If you don't know where to start, get a simple form off the internet, begin with yourself, then your parents, and their parents, birth and death dates and where they were born.  Also, you can hire someone like Bonnie to help you get started or get you out of a stuck spot or, as I did recently, help you get a frame-able attractive family filled out.  
This year for Christmas, I am giving each of my 4 siblings, a photo collage made of pictures that go back to the 1880's and stretch to the 2000's, plus a copy of that family tree I mentioned.  I had the photo collage scanned and printed at Bellia's Copy Center in Woodbury, and the family tree copied there as well.  Then I bought frames at the Columbus Flea Market and at yard sales and framed them all.  The last one will be completed today when I get back from the dog park.
Along with the framed photo collages and the framed family trees, I'm writing a chapter book on the journey of finding all this information.  It will run 12 chapters and I will have it photocopied and spiral bound at Bellia's Copy Center in Woodbury - very good quality copy center and good prices, helpful staff.
Anyhow, the reason for thi blog today is that I just got the Fenwick Colony Gazette and here are some dates you might find helpful if  you decide to begin a family history search:
All events are at at the John Fenwick Auditorium at Friends' Village, Woodstown, NJ at 7:00 pm and they are free, though you may wish to join the society for additional events, information and because they are a great group of people.  The lectures are invaluable.
September 9 _ How to make the best use of FAMILY SEARCH with Cam Casper  
September 30  Workshop on how to ue the Society's new website and help for beginners and networking. (great place to start your journey!)

the website is:
www.gsscnj.org 

 Also, Bonny Beth Elsweel is a genealogist, historian and author.  To contact her for for her rates to help you on your family history search, e-mail - bonnybonnybeth@gmail.com

Happy Trails!  Jo Ann
ps.  My family names are:  Cheesman, Garwood, Goldy, Lyons, Wright 

Wednesday, August 27, 2014

Polish American Deli, Rennemede, NJ

Hello!  I haven't been taking any day trips lately, and my car is in the shop now, so I won't be going anywhere for awhile HOWEVER, before my car broke down, on the way to the Dog Park at Timber Creek, off Chews Landing Rd., I stopped in the Polish American Deli. 
I'm not Polish but my ex-husband was and his mother was an exceptional cook.  She made pierogi's, golumpki's, cherry soup, and any number of other delicious things the names of which I can no longer remember.  
Although I've passed that store a million times, this time, a sign spoke out to me.  It said Pierogi!  So I stopped in and I will tell you now, it isn't open on Monday, so be sure to go on another day.  I couldn't choose which pierogi to get, cheese, potato or sauerkraut, but I've had the others recently so I picked sauerkraut.  I like the contrast of tastes anyhow, the vinegar against the dough.  
In case you haven't ever had Polish food, a pierogi is a lot like a ravioli in that it is a pocket of dough with a filling.  A golumpki is a pepper or cabbage stuffed with a meat mixture  I used to make a vegetarian version that was brown rice - just as good.  But if you want the real deal, stop by the Deli and try some.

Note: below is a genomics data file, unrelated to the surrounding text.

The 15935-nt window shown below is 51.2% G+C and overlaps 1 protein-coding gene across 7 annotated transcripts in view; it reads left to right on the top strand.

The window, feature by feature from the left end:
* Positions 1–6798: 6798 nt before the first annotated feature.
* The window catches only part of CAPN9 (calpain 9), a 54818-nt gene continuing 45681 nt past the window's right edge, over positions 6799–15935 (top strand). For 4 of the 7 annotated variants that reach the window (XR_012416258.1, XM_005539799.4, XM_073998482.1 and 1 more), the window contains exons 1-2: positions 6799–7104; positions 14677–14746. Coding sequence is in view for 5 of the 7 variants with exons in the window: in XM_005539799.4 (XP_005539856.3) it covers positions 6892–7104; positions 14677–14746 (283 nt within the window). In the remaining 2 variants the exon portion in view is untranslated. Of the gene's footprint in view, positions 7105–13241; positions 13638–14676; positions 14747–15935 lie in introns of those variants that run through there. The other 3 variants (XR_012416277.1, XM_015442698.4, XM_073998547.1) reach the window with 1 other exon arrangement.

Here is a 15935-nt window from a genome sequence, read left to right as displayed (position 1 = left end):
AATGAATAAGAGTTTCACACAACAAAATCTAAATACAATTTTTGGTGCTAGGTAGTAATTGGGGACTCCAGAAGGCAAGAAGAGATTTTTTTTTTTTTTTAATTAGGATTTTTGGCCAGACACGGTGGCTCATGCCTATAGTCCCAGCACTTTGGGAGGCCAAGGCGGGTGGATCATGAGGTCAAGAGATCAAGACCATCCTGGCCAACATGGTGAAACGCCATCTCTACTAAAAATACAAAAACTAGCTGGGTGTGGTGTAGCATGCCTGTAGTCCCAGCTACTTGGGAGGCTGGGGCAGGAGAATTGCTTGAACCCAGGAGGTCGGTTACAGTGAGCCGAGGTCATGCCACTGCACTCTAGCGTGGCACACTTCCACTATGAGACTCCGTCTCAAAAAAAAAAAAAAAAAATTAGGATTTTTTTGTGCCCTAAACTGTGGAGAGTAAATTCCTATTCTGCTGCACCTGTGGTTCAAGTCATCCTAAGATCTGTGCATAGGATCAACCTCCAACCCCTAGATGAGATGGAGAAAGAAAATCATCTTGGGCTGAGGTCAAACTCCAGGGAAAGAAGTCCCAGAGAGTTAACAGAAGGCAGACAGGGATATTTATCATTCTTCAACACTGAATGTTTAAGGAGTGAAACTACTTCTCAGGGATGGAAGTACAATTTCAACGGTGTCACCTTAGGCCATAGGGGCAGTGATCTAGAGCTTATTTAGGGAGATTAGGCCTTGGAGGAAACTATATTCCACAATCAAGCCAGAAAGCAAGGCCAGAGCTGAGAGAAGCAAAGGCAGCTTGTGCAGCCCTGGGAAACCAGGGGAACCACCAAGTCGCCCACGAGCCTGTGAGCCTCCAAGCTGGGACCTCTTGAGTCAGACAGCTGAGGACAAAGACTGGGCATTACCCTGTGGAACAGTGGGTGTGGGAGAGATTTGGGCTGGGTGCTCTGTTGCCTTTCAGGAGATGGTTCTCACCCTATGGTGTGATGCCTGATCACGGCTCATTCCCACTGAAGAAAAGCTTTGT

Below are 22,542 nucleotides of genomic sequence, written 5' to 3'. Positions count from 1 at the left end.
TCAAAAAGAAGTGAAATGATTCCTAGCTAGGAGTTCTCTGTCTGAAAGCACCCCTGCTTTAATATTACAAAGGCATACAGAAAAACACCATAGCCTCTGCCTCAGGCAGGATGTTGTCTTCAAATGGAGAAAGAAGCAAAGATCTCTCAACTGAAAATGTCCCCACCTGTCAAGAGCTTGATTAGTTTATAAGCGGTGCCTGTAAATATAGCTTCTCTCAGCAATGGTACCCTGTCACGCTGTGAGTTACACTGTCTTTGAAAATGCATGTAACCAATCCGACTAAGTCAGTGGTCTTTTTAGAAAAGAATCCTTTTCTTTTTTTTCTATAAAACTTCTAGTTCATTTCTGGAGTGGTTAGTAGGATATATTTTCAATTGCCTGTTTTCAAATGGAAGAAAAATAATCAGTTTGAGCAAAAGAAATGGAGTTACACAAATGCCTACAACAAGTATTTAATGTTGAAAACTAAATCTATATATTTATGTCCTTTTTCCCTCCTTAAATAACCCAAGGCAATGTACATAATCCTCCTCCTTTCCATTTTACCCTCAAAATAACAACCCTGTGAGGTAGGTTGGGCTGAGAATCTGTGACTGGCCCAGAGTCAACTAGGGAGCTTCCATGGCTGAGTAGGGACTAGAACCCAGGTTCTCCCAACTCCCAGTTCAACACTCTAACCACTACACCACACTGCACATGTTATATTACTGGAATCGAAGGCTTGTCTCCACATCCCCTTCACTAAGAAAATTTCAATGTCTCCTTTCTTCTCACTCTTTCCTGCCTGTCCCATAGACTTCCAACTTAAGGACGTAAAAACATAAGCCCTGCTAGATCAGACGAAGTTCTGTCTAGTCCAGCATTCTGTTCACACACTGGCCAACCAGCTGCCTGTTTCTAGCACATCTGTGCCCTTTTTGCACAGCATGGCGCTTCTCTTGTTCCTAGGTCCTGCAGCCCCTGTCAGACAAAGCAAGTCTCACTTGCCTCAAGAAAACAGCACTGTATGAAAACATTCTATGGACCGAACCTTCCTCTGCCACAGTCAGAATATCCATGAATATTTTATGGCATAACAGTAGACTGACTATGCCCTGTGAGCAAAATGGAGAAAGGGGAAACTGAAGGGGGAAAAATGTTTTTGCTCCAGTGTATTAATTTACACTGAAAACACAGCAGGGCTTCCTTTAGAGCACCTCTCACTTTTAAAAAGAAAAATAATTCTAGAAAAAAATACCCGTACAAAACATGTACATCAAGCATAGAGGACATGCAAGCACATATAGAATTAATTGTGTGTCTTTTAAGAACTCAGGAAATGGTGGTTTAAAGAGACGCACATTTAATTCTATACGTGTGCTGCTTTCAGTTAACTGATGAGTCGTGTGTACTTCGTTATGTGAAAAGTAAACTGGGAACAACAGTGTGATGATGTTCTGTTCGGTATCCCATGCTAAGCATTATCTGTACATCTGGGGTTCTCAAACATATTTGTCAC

For dessert, I bought chocolate cheese rugelach (pronounced Roo gel ah.  So good.  Next time I plan to get the plum rugelach.  
The addres is 125 N. Black Horse Pike, Runnemede, NJ 856-939-9505 and their card says they also have babkas, kielbasy, and take-out and party trays.  Enjoy!
Happy Trails, Jo Ann

Saturday, August 23, 2014

Fall Festivals

I suddenly sprang from bed tonight, hoping I hadn't missed the annual artisan's fair in Greenwich, NJ.  It seemed to me it often fell at the end of August.  As it happens, I was wrong and it is held in September.  It is a favorite day-trip event for me.  Aside from the beautiful and unique objects crafted by the artisans at the fair (including musical instruments, pottery, baskets, wood-worked things like burl wood bowls, and many other hand-crafted works of art) there is also music, and sometimes the Gibbon House is open for tours.  Just strolling down The Great Street is a treat in itself.  If you've never been there, you should go, but if it isn't during the fair, take your lunch with you!  There is a nice little local cafe' but it closes relatively early.  I like to walk from the Historical Society Library  parking area to the the Cohansey River and read all the historic markers on the charming houses.  The Great Street has my vote for the most charming street in South Jersey.  And the Historic Society Library has hospitable and helpful people as well as a house and street map you can buy for added information on the historic houses many of which date back to the 1700's, the time of the "Tea Burning" for which there is a monument.  If you get there on a day when the Prehistorical Museum is open, you are going to enjoy another Greenwich treat in the great number of handsomely mounted collections of Native American artifacts.  
http://www.cchistsoc.org/prehistorical-museum.html
(Keep this in mind - only two locations with a restroom, so if the Library and the museum are closed, you are out of luck until you get back to Bridgeton.)
You can have lunch at Hancock Harbor and boat marina if it is open, but don't count on it - best to pack a picnic just in case, and if you get lucky and the harbor is open, you can save the picnic and take it  back home.  
http://www.hancockharbor.com/Hours.html